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Explore the hidden gems and secret places on the websites of McGill University and its affiliated institutions.
Since the word "fascinating" pops up in the column more often than it did in the original Star Trek, I'll describe Lincoln North as "unexpected" and "intriguing" instead. You wouldn't expect a Canadian university like McGill to have such an incredible virtual exhibit about the 16th President of the United States. We owe it all to Dr. Joseph N. Nathanson (1895-1989), an American graduate of McGill who taught Obstetrics and Gynecology at Cornell University for five decades. He was an avid Lincoln enthusiast whose collection eventually included, according to the site, "over 500 monographs, in forty languages, including 1,050 pamphlets, several periodical runs, over 250 images of Lincoln, some serious, some rather defamatory, several paintings, at least 30 sculptures, full figure or busts, smaller items, such as mourning badges, medals, memorabilia, complete sets of Lincoln motif china, chairs from Lincoln's office or home…" the list goes on and on. In 1986, three years before his death, Dr. Nathanson generously donated the entire collection to his alma mater. The site itself is beautifully designed, with an enormous amount of historical backstory and an easy-to-navigate virtual exhibit.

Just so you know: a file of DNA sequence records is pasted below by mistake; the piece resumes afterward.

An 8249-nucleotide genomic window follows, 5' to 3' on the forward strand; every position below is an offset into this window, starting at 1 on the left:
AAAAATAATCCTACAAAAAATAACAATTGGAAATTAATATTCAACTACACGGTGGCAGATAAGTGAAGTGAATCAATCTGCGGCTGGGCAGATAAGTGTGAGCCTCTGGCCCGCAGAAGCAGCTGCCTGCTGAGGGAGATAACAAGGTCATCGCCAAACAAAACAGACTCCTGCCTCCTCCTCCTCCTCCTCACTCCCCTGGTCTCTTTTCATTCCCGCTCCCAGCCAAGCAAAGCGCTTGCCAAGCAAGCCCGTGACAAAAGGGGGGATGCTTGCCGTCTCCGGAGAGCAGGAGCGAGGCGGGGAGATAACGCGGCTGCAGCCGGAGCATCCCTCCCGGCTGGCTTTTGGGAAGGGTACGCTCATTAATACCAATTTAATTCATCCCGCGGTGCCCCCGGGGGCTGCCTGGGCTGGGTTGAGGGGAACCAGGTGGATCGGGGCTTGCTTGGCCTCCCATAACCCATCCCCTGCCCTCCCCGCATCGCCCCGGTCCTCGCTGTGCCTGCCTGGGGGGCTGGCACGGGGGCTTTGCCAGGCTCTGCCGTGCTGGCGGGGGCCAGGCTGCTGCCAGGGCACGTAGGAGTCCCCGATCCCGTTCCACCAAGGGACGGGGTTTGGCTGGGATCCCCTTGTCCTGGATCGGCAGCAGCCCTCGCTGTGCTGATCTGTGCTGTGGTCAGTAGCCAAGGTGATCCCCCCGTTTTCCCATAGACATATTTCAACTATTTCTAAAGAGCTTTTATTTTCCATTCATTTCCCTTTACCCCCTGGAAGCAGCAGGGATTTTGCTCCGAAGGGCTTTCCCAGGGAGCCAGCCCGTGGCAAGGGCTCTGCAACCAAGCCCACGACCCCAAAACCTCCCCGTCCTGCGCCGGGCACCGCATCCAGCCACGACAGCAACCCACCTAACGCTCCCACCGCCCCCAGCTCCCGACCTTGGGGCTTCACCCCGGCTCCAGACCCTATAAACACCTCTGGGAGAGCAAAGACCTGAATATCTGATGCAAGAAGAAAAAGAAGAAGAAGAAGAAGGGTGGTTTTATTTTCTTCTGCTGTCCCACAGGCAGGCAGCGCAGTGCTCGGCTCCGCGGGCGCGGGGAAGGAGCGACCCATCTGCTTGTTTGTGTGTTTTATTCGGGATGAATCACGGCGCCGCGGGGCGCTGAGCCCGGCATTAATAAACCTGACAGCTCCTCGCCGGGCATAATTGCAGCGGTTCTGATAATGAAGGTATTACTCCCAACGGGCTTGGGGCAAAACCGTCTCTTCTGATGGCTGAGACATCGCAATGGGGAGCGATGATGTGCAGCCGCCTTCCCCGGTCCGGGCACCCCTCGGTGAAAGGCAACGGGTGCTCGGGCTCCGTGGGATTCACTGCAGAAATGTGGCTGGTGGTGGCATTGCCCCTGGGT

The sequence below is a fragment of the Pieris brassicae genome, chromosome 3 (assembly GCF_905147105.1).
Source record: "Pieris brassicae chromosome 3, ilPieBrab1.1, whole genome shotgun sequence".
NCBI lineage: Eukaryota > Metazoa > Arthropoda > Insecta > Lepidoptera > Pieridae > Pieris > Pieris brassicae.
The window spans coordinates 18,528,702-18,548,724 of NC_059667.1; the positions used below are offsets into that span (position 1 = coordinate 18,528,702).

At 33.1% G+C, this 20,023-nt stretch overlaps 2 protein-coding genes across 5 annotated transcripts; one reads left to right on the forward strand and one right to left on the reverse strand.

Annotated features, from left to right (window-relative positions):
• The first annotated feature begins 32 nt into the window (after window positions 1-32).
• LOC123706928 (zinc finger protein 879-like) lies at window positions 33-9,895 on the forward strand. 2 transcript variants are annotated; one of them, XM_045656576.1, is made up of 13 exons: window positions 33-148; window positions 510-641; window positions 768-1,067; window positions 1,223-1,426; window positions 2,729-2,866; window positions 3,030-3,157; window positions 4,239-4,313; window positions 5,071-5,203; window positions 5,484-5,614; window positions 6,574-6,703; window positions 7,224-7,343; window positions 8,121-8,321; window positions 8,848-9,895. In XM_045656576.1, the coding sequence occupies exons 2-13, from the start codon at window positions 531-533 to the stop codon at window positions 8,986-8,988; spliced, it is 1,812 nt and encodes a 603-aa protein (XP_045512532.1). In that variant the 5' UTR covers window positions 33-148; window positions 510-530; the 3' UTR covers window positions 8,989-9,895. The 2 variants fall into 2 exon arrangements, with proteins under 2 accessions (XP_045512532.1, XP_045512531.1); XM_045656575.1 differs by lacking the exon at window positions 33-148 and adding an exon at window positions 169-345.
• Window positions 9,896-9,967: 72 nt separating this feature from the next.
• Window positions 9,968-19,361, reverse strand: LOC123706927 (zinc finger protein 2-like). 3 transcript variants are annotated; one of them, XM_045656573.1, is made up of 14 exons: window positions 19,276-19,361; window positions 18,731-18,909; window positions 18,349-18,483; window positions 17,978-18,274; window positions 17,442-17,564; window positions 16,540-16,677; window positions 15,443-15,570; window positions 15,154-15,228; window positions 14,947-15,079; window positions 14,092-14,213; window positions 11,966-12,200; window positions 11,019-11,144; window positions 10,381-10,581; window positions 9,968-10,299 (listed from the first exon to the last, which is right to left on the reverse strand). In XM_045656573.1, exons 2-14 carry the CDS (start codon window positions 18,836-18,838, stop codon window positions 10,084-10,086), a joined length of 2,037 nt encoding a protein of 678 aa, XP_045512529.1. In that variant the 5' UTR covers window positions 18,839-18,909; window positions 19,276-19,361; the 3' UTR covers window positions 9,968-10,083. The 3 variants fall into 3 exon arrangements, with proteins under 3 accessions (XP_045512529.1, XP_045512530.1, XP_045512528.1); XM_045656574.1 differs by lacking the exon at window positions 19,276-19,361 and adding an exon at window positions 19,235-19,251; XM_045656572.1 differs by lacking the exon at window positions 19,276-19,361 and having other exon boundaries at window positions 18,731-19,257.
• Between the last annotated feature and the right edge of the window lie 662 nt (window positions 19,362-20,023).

And while we're in the 19th century, why not take a look at ourselves as well? This site was produced in 1998 by McGill's Osler Library of the History of Medicine to honour the then-upcoming 150th anniversary of the birth of Sir William Osler, one of the most celebrated physicians in the world. Born in Bond Head Ontario, Osler obtained his medical degree at McGill in 1872, and later taught at the Faculty of Medicine and worked as a physician and pathologist at the Montreal General Hospital. His later career spanned the University of Pennsylvania, Johns Hopkins and Oxford, but his Montreal period is the focus of this site. It takes you on a tour of his haunts, residences and workplaces and displays the larger Montreal of his day, all contrasted with a 1998 map of the same general neighbourhoods. The site is very 1998, with only a rudimentary design and very basic text and photo links, but it's a wonderful window on Montreal and McGill's past.